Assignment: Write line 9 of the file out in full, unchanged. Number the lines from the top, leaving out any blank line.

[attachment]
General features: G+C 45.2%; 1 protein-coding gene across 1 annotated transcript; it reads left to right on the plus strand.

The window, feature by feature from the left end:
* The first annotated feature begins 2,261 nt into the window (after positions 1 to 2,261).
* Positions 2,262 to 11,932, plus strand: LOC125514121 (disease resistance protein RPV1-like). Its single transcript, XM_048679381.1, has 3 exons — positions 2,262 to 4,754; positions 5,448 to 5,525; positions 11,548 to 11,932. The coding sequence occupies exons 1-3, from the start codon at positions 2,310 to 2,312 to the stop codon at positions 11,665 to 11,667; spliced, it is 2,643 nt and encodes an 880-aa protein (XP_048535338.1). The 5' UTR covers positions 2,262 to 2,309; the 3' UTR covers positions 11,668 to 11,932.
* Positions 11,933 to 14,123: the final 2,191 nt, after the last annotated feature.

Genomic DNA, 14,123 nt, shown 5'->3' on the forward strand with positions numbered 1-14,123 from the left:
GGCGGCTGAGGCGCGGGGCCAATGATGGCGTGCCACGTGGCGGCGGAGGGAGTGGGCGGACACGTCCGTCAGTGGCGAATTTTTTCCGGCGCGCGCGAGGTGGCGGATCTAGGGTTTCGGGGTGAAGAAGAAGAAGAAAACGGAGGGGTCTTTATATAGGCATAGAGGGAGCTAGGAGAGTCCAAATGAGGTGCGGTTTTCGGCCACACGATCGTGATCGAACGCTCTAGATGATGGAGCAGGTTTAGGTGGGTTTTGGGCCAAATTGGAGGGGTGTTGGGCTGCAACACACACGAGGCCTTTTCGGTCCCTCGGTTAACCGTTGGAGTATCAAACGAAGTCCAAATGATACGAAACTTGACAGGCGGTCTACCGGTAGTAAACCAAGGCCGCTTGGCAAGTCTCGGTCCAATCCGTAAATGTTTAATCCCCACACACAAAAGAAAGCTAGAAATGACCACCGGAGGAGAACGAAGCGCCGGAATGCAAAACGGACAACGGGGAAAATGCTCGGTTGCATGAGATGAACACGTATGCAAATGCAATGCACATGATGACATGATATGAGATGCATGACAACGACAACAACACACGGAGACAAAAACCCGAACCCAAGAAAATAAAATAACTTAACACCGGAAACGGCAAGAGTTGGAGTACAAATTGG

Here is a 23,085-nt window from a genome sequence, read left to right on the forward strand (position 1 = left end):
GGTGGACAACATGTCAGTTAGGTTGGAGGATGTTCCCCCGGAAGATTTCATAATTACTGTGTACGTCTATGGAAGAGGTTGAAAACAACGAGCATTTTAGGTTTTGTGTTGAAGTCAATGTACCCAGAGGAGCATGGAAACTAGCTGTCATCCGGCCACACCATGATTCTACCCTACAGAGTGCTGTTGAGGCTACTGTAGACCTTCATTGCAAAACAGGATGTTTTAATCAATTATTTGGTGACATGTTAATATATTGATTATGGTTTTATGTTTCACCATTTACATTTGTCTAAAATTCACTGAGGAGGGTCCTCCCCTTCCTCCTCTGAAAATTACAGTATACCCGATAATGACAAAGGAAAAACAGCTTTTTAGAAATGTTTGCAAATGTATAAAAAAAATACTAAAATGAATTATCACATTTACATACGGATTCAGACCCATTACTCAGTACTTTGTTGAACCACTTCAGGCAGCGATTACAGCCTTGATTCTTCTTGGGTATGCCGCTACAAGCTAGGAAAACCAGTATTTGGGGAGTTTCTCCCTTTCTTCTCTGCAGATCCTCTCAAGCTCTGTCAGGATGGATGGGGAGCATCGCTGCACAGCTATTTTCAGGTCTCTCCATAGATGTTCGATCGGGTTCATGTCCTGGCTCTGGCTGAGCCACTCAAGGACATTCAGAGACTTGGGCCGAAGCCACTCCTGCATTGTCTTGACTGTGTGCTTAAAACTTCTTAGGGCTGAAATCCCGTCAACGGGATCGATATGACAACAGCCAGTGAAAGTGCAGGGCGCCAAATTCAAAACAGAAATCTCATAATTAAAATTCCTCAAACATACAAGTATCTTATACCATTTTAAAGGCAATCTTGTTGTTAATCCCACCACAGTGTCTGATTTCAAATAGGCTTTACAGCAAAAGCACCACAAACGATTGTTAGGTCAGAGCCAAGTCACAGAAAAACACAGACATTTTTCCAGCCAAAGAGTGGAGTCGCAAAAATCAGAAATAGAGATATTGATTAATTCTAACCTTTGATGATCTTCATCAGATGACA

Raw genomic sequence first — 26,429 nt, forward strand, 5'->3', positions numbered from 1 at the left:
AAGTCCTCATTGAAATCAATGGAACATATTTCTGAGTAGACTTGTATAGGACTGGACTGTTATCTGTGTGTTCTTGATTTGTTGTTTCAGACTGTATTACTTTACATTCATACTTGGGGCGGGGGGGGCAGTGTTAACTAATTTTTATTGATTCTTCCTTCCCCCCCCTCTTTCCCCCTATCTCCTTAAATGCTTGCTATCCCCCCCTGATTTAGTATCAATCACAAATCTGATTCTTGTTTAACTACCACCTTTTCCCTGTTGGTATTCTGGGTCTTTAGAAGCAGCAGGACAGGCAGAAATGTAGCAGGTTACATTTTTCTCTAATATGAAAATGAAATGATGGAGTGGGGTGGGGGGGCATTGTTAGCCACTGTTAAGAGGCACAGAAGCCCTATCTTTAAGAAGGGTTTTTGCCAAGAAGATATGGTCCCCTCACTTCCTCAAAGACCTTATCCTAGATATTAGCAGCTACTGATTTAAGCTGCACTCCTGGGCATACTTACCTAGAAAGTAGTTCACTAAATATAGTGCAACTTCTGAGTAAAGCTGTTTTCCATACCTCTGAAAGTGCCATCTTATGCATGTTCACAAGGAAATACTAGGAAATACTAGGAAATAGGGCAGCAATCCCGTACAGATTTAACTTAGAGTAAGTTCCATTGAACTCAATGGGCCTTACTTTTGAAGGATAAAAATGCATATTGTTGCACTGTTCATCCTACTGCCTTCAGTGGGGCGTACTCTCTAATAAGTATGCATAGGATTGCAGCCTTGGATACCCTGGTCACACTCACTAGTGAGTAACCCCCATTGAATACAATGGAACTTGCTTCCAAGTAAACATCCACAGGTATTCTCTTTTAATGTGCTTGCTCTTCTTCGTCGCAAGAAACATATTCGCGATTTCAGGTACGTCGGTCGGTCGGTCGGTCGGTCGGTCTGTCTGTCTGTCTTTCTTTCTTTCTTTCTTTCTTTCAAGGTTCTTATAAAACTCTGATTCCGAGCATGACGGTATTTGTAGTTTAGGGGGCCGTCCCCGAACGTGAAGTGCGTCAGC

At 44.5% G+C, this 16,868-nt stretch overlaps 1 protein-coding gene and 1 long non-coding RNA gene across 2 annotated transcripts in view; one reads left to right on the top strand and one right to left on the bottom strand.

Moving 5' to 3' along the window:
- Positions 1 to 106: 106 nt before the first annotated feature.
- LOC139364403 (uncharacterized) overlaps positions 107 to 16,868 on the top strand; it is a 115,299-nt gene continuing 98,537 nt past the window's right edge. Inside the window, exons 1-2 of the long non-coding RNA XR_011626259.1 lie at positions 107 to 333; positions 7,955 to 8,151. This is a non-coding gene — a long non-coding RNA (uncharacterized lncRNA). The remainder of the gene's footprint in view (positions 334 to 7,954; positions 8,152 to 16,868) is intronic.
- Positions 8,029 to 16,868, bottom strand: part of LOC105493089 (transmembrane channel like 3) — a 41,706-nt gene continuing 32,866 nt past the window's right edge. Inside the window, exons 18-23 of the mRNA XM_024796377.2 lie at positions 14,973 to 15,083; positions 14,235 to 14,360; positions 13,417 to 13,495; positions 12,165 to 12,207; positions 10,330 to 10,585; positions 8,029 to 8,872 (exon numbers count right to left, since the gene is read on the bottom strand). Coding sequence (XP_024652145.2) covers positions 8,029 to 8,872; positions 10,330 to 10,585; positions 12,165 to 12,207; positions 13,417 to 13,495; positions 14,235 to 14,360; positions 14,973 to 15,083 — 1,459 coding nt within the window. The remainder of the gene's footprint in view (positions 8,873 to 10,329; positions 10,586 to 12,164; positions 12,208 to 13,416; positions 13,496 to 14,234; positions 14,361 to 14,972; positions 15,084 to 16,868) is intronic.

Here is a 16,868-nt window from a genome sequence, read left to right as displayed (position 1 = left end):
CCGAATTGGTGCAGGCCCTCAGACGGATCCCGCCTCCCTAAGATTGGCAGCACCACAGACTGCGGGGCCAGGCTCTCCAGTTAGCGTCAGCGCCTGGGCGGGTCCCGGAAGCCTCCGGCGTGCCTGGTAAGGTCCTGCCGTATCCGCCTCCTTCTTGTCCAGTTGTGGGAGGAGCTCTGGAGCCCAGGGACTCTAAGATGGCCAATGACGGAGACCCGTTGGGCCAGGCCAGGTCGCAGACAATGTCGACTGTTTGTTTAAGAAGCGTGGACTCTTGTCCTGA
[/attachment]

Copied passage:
GGTGGACAACATGTCAGTTAGGTTGGAGGATGTTCCCCCGGAAGATTTCATAATTACTGTGTACGTCTATGGAAGAGGTTGAAAACAACGAGCATTTTAGGTTTTGTGTTGAAGTCAATGTACCCAGAGGAGCATGGAAACTAGCTGTCATCCGGCCACACCATGATTCTACCCTACAGAGTGCTGTTGAGGCTACTGTAGACCTTCATTGCAAAACAGGATGTTTTAATCAATTATTTGGTGACATGTTAATATATTGATTATGGTTTTATGTTTCACCATTTACATTTGTCTAAAATTCACTGAGGAGGGTCCTCCCCTTCCTCCTCTGAAAATTACAGTATACCCGATAATGACAAAGGAAAAACAGCTTTTTAGAAATGTTTGCAAATGTATAAAAAAAATACTAAAATGAATTATCACATTTACATACGGATTCAGACCCATTACTCAGTACTTTGTTGAACCACTTCAGGCAGCGATTACAGCCTTGATTCTTCTTGGGTATGCCGCTACAAGCTAGGAAAACCAGTATTTGGGGAGTTTCTCCCTTTCTTCTCTGCAGATCCTCTCAAGCTCTGTCAGGATGGATGGGGAGCATCGCTGCACAGCTATTTTCAGGTCTCTCCATAGATGTTCGATCGGGTTCATGTCCTGGCTCTGGCTGAGCCACTCAAGGACATTCAGAGACTTGGGCCGAAGCCACTCCTGCATTGTCTTGACTGTGTGCTTAAAACTTCTTAGGGCTGAAATCCCGTCAACGGGATCGATATGACAACAGCCAGTGAAAGTGCAGGGCGCCAAATTCAAAACAGAAATCTCATAATTAAAATTCCTCAAACATACAAGTATCTTATACCATTTTAAAGGCAATCTTGTTGTTAATCCCACCACAGTGTCTGATTTCAAATAGGCTTTACAGCAAAAGCACCACAAACGATTGTTAGGTCAGAGCCAAGTCACAGAAAAACACAGACATTTTTCCAGCCAAAGAGTGGAGTCGCAAAAATCAGAAATAGAGATATTGATTAATTCTAACCTTTGATGATCTTCATCAGATGACA